A few days ago, I received a message from Luisito from Cuba. The sound engineer when Ryu Murakami recorded in Cuba was a friend of Luisito’s, and I said I’d like to hear from him. His message was about it.

I thought I had to finish reading “Almost Transparent Blue’ again. I think I read it once when I was in my 20s and still living in New York.

For us and the slightly older generation, “Ryu Murakami” was a “popular writer.” I think I read it because it’s a very famous work, and I thought the title, “Almost Transparent Blue,” was beautiful.

But I couldn’t understand the book and I felt disgusted.

About six months ago, I bought the e-book “Almost Transparent Blue” as an e-book.I couldn’t quite read through it.

Drugs, sex, vomiting, violence. Those descriptions were really tough for me, and for someone like me who wasn’t good at reading and understanding text, my mind got tired from trying to understand the text in “literature” and I ended up falling asleep many times. .

After 30 years have passed, I think I was able to feel some things that I couldn’t feel back then but yet it was difficult for me.

For the past few months, I had been looking for and reading about Ryu Murakami and Cuba. In particular, Mr. Ryu was involved in Cuba, he made a movie “KYOKO”. And in his essay (“All men are expendable items”) from the time he wrote “KYOKO” , it shows how he feels about Cuba. I think there was a key to understanding to some extent what was happening inside Ryu through his involvement with Cuba.

On the obi of the first edition of “KYOKO” was written “A story of hope and rebirth.” I felt like I understood the word “hope,” but I didn’t understand the meaning of “rebirth.” But in the essay from when I wrote “KYOKO”,

[Around the time I finished editing the film, I wrote the novel “Kyoko.” As I was writing this, I kept thinking back to when I was writing my debut novel. I wrote “Kyoko” as if writing a novel for the first time in my life. That’s different from “with a fresh mindset.” I felt that I was returning to the “spirit” that I had when I wrote “Blue that is Almost Transparent.” I don’t know if that’s why, but the word “rebirth” often appears near the end of the Kyoko novel. ]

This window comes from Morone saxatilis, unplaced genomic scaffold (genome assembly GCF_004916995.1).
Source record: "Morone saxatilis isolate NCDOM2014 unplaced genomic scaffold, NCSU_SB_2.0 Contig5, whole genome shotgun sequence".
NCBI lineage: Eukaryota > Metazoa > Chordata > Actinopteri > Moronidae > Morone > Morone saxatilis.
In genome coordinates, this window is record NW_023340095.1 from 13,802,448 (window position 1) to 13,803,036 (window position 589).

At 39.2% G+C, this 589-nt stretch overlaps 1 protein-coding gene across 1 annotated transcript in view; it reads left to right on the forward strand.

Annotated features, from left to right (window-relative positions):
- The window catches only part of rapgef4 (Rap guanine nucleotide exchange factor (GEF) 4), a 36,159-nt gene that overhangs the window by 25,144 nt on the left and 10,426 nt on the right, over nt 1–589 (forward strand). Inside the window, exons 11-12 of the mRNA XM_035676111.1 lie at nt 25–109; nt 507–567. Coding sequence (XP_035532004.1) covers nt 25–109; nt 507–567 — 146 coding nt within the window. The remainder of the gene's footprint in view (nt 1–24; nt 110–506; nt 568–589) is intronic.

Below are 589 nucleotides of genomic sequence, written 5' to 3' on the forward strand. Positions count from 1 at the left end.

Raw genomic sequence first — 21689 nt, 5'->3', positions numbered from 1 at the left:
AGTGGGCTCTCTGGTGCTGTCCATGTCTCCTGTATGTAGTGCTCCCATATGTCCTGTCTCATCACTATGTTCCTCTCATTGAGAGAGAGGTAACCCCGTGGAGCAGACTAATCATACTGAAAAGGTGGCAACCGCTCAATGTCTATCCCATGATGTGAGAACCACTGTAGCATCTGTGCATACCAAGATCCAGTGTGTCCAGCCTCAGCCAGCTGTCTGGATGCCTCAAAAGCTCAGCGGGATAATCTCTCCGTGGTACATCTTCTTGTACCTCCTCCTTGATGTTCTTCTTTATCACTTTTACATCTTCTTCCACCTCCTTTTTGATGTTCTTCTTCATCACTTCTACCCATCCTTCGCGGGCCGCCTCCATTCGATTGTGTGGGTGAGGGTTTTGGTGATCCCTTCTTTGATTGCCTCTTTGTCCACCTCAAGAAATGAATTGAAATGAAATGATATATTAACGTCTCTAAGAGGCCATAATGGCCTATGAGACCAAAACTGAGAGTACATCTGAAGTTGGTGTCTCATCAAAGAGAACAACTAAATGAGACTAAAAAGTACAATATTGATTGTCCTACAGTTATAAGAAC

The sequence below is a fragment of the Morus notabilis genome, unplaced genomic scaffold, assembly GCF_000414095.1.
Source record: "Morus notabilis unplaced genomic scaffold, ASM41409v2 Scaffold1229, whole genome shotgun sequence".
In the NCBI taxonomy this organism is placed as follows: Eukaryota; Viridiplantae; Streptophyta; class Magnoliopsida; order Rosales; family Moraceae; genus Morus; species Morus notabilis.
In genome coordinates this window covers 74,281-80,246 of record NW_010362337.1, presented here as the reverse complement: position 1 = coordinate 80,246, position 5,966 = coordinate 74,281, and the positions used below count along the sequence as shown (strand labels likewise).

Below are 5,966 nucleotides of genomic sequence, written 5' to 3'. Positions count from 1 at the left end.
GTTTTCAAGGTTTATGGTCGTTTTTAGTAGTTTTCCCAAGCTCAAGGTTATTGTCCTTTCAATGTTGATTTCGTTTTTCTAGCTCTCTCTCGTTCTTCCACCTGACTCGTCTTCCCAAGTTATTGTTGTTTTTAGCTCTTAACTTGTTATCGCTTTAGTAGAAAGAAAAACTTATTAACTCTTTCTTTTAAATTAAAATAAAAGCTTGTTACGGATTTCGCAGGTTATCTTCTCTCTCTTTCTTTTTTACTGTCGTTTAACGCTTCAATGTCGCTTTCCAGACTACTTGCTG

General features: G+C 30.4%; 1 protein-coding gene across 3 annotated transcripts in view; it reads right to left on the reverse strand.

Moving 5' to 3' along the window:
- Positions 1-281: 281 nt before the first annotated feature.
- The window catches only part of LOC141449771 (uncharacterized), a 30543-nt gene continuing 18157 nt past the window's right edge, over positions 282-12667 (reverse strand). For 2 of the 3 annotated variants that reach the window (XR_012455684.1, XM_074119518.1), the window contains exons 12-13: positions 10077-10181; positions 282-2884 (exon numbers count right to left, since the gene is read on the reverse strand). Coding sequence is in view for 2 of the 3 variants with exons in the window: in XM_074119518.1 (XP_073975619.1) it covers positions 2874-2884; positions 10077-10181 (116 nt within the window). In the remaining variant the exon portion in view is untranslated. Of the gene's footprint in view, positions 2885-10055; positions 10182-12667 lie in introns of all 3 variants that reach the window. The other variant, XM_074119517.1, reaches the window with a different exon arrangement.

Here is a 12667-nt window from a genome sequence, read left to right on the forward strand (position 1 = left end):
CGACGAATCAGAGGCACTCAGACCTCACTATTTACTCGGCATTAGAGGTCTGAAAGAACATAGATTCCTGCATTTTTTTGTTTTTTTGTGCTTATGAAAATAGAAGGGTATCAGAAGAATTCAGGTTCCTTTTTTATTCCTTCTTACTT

(Ryu Murakami. All men are expendable items. VOL.1 to VOL.13: August 1984 to September 2013, 30th anniversary of serialization, complete edition (p.799). MurakamiRyuDenshibonSeisakusho. Kindle version.)

Living in Cuba helped me “rebuildt” myself.
I didn’t realize it when I was admiring the United States and following it, but as I became more involved with the history of the Pacific War and American veterans through music, I realized that the “Japanese in me” was deeply hurt.

Japan lost the war.
Japan was “given” education, sanitation, and economy by the United States, but it lost its self-respect and pride.

Even though two atomic bombs were dropped on us, we could not even get angry about it, and instead reflected on it.

“Almost Transparent Blue”, it is important factors, that on the people of war winners and losers between Americans and Japanese that Ryu Murakami saw through the eyes since a child who was born and raised in a “base town.” I think so.

[In the base town, they were the absolute ones.
Children and dogs can see through who has the power and who has the right to make decisions.
The weak cannot survive unless they can see through this. ]

Ryu Murakami.All men are expendable. VOL.1 to VOL.13: August 1984 to September 2013, 30th anniversary commemorative edition (p.754).MurakamiRyuDenshibonSeisakusho.Kindle version.”

Why did the writer Ryu Murakami commit to Cuba?
I also think that “defeat,” “base town,” and “America” are very important factors for the “infinitely transparent blue.”

Two Cuban friends told me they would like to read Ryu Murakami’s works.One of them was Luisito, and the other was a Cuban living in the Netherlands who was promoting LosVanVan.

I think “Blue, Almost Transparent” is a difficult work to understand. However, if you have a chance, please read it.

In his essay, when Ryu first started visiting Cuba, he wrote, “His land has what the Japanese have lost.”

I think so too.
I hope Cuba never loses that.